Are You at Risk?

Monday May 24, 2021

Last week I introduced you to a patient who has been struggling with dental decay (cavities), gum recession, and dental erosion (the chemical breakdown of tooth structure). I discussed how these dental problems are complex multifactorial diseases of epidemic levels affecting both children and adults.

I ended with the idea that a healthy mouth requires more than brushing, flossing, and “fillings”. With current scientific evidence and new technologies, patients and practitioners need to begin to look at these problems not just from a drilling and filling approach, but also from a medical (preventive/therapeutic) approach. If “we” continue to think the same way about dental issues, we will continue to have the same struggles and same results.

There are over 19,000 different bacteria that have been found in mouths and every person has about 1,000 different types. Not all of them cause decay, but many of them have also been found to grow on artery walls. The medical/dental systemic connection is real and we must pay more attention to it. 

Dental decay is on the rise. Why the increase? Most of it has to do with dietary trends. We snack more, eat more sugar/carbs, drink more soda, have more gastric reflux, take more mouth-drying medications, etc. Dental caries (decay) is a pH specific disease. The right bacteria, plus sugar, create acid which breaks down the enamel of the teeth. Add an already acidic environment and it is even worse. In most cases it is a preventable disease. The problem is that changing our thinking and behavior, the nemesis of all that is bad, is difficult to do unless there is an awakening among us. 

It is time for the dental professional to take a different approach when treating this disease. More focus needs to be shifted to prevention of decay rather just treating it. Filling teeth is treating the result of the disease but does nothing to prevent it. The dentist needs to take a more active role in assessing individual’s risk factors. In the dental world one way to do this is to use CAMBRA, which stands for Caries Management By Risk Assessment.

Based on assessing an individual’s risk factors such as quality of home care, quality of salivary flow, medication and dietary issues, a caries-preventive strategy can be established. Dentists must take some responsibility and be open to a different management of this disease. They must also be able to motivate people to change habits. The bottom line is that if you want to be decay-free, you can be.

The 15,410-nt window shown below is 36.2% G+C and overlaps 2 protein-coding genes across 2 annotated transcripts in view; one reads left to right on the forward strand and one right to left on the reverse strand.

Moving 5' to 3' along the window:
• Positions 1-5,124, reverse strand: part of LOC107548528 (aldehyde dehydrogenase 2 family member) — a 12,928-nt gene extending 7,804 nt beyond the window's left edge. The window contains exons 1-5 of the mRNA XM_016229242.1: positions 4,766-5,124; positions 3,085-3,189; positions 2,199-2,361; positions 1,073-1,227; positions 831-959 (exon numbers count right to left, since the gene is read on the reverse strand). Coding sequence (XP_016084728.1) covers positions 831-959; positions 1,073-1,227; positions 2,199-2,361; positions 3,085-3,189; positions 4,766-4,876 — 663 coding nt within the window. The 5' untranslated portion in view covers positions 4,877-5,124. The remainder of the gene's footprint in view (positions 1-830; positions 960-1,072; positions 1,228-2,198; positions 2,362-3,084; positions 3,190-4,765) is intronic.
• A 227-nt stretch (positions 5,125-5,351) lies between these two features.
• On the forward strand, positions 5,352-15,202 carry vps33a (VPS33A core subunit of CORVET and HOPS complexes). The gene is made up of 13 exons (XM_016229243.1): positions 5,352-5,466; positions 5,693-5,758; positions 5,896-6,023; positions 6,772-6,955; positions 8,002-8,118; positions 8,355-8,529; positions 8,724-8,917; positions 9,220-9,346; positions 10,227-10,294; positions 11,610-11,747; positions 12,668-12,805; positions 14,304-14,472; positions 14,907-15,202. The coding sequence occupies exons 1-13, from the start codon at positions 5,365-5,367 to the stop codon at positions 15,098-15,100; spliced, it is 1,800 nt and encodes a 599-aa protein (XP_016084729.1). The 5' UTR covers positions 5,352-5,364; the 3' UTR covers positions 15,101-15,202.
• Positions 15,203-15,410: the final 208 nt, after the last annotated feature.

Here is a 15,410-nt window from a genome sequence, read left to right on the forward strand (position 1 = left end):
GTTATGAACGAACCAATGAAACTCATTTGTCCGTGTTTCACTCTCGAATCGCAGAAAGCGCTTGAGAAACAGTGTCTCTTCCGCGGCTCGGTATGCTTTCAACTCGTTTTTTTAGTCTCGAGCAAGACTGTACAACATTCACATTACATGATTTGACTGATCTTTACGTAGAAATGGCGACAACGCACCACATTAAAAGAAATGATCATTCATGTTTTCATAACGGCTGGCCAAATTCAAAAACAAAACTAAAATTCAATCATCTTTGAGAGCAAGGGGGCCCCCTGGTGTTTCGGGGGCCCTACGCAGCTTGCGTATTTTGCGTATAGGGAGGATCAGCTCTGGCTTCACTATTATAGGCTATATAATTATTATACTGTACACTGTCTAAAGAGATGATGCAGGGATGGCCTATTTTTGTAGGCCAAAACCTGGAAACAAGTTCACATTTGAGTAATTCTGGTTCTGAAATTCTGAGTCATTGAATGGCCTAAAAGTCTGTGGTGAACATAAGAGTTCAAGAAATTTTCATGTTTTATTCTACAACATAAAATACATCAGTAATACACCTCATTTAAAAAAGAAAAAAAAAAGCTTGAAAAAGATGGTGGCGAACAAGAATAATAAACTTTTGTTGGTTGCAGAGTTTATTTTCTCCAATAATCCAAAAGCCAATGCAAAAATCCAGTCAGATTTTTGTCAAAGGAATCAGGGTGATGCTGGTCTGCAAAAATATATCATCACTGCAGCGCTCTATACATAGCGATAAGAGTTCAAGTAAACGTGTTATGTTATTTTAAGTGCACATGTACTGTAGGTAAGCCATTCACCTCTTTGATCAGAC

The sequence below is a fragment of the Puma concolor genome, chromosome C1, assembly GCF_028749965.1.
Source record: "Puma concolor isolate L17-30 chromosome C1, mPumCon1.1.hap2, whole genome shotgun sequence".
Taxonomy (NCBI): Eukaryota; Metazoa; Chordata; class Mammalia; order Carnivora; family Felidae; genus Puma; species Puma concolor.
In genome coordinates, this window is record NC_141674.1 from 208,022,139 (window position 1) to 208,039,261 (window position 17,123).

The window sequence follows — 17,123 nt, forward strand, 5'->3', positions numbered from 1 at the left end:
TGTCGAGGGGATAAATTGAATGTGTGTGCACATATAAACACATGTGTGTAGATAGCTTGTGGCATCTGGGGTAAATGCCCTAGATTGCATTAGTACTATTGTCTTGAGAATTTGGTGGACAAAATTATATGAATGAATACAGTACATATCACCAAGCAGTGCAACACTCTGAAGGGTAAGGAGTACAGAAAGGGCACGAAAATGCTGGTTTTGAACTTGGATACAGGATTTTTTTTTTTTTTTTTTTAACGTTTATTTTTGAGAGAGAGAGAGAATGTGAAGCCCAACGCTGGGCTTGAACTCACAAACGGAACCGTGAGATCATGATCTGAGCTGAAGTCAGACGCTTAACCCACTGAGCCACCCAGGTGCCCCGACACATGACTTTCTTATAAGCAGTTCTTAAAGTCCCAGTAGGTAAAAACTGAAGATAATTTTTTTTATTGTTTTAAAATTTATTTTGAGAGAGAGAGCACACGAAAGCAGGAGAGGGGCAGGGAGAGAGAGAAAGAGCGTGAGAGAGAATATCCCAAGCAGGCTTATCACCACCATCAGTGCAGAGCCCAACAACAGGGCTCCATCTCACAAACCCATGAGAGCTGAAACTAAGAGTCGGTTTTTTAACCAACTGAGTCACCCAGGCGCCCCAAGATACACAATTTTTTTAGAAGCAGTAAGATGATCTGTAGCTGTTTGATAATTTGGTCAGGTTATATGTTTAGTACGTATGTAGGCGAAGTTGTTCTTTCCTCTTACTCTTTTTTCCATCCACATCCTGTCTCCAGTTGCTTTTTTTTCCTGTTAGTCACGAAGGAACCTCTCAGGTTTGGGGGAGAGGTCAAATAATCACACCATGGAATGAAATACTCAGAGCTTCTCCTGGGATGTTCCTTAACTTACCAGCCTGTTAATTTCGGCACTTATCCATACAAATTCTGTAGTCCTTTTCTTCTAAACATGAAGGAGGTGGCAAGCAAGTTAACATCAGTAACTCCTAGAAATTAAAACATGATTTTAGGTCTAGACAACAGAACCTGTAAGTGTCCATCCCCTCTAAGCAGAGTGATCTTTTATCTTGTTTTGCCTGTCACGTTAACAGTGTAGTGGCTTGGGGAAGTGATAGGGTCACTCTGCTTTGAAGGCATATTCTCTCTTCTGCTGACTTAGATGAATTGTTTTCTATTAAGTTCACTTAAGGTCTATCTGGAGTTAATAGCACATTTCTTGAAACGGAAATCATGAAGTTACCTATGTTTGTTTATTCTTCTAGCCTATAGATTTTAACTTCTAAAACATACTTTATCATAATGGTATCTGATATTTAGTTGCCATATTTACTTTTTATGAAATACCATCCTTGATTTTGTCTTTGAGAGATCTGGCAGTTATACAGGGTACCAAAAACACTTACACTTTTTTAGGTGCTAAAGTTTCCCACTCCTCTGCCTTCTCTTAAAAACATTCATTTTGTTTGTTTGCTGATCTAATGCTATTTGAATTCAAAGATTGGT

For those at high risk, specific behavioral modifications are almost always necessary. To become aware of these often requires an assessment by your doctor. Doctors need to shift time away from treating things to be able to assess more and discuss the specific behavior modifications necessary for each individual patient. The patient needs to be receptive to hear and act on these changes. 

There are also some great products currently available and others on the horizon. Everything from new toothpastes and gels with ions in them to rebuild tooth structure, sprays to neutralize pH, and probiotics are on their way. Right now you can use things like the sweetener replacement Xylitol, which by itself is cavity-fighting, but also works synergistically with fluoride. Prescription level toothpastes are also available and there is strong research for the topical application of fluoride varnish, the same stuff the kids get, for adults. 

The evidence is very clear – this is a preventable disease. Next time you go to the dentist and find out you have a new cavity, stop blaming the dentist or yourself, and ask to get a specific protocol for prevention of this disease based on your specific risk factors.

Dr. St. Clair maintains a private dental practice in Rowley and Newburyport dedicated to health-centered family dentistry. He has a special interest in treating sleep apnea and TMJ problems. If there are certain topics you would like to see written about or questions you have please email them to him at

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